they already have. “Everything is more expensive today than it was this time last year.” The commission is expected to complete its work by 30 June 2017. Once their work is complete, government will have a better idea of the challenges in the higher educa-

The commission is currently busy with public hearings on the

tion sector, and this will allow government to respond

issue of higher education. Stakeholders from government,


Public Sector Manager • October 2016




t MTN Business, we understand the importance of protecting what helps your business grow. That’s why we pride ourselves on being an ICT provider that gives peace of mind with our end-to-end security solutions. With our collective experience and industry leading technology, we can prepare your business for cyber threats. Our end-to-end solutions include: Vulnerability Assessments, IT Networks Security, Email Security, Firewalls as well as Mobile Device Security. To protect your business go to

A different world needs a different approach to security with MTN Business Security.



Writers: Albert Pule, Noluthando Mkhize and *Gugu Sisilani

Metros get down to business


ith the 2016 Municipal Elections done and dust-

uses GPS coordinates, which will allow residents to report

ed, municipalities across the country are getting

service delivery issues accompanied by pictures and an

down to the hard work of ensuring service de-

address for easy reference and attention.

livery. And while some of the faces may have changed, the

“We have set ourselves the goal of a 24-hour turnaround

task of ensuring that residents’ lives are improved has not.

time for service delivery interruptions such as water leaks,

Recently, the new mayors of some of the country’s biggest

street-lighting, malfunctioning traffic lights and similar dis-

metros laid out their plans for the future. PSM takes a look

ruptions,” adds the Mayor.

at where the Ekurhuleni Metropolitan Municipality, Nelson Mandela Bay Municipality, eThekwini Municipality and City of Tshwane are headed.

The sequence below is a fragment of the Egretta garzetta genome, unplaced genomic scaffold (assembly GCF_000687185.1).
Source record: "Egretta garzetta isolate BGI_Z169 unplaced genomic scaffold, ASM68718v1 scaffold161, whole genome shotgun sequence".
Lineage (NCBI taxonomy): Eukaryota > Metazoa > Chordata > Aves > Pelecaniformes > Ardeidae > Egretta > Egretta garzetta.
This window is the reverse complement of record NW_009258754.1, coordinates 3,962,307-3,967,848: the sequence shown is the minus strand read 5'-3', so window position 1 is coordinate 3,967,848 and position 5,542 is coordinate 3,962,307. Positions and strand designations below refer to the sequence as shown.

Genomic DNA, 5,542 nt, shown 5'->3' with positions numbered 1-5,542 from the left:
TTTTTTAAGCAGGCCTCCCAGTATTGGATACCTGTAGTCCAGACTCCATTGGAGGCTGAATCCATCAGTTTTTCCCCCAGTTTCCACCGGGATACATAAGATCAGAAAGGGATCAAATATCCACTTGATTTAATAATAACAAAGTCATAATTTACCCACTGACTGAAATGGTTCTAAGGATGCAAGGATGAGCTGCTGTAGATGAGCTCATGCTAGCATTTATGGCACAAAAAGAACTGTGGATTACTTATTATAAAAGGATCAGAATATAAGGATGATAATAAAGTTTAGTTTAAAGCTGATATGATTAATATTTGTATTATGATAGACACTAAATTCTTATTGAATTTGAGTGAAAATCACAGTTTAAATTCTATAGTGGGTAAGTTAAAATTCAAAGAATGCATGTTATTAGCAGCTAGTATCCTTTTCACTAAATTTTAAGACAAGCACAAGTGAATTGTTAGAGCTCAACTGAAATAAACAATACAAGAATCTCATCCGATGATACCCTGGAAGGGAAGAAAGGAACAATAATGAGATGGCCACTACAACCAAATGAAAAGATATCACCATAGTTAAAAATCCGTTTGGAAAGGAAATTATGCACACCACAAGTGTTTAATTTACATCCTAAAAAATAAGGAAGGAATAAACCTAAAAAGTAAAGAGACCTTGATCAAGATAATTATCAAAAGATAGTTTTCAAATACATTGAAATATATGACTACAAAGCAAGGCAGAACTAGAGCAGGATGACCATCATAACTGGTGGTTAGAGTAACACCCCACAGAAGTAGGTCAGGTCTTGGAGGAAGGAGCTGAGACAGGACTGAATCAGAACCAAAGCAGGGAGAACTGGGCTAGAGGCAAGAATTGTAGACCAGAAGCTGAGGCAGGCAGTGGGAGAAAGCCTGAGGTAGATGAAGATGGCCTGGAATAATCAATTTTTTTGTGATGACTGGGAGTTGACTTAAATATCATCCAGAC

Ekurhuleni Metropolitan Municipality

a role in the liberation of the country. “As we continue to promote our rich heritage, special attention will go to the renaming of streets and major roads after stalwarts of our liberation struggle. Being the

Mayor Mzwandile Masina wants the Ekurhuleni Metropoli-

home of the likes of Bertha Gxowa, Chris Hani, Oliver and

tan Municipality to become known for delivering services

Adelaide Tambo, and Thomas Nkosi, I am sure this gesture

efficiently and resolving complaints from communities

will be well received by our people, especially the families


of these heroes and heroines.

“We will be driven by the agenda of delivery, delivery and

“Special consideration will also be given to renaming

more delivery. As this administration we are committing to

certain major roads and entrances after outstanding South

talking less and acting more.

African women such as Winnie Mandela, Dr Nkosazana

“We have resolved that this team must be remembered for speedily addressing community issues and accelerating the service delivery agenda,” he says. The municipality will launch a service delivery app that


The municipality also plans to honour those who played

Damini Zuma, Gill Marcus and Limpho Hani.” For the municipality to achieve its goals, Mayor Masina says it will need to work closely with all interested parties. “We will be bringing together all critical stakeholders

Public Sector Manager • October 2016

to assist in the area of job creation and skills development,

is rife. I have decided to reverse this legacy of isolation by

especially among young people.”

spending at least two full days a month working from the

He adds the municipality will do all in its power to build a university that will cater for young people in the area. “Our determination in this regard is demonstrated by our resolve to make land available as soon as we get an investor in this regard.

Uitenhage City Hall, engaging with residents and personally seeing to issues,” explains Mayor Trollip. The resurfacing of roads is expected to be completed in the next three months. “We are going to resurface and reseal sections of 15 roads

“It cannot be correct that a city which has a population

across the metro, and will roll out a comprehensive ongo-

bigger than that of Mpumalanga, Free State, Northern Cape

ing maintenance programme to ensure that all roads, traffic

and North West provinces, among others, historically does

signaling devices and streetlights are in excellent working

not have a university.”

condition. This has already begun and will be completed in

Mayor Masina says there will be no place for corruption in the municipality.

the next three months.” Roads that will be resurfaced include William Moffet Road,

“We will be pursuing the idea of appointing a commissioner

Dibanisa Road, Woodlands Ave, Burman Road, Tyinira/Jon-

and/or an authority that will be tasked with the responsibility

gilinga Street, Old Grahamstown Road, Tyityaba Street,

to wipe out corruption in the metro. We are serious about

Nkukhama/Ncheme Street, Alwyn Rylaan, Mitchell and

running a clean government and therefore this matter is a

Baird Street, Graaff Reinett Street, Kabega Road Bridge, Die-

critical priority,” he adds.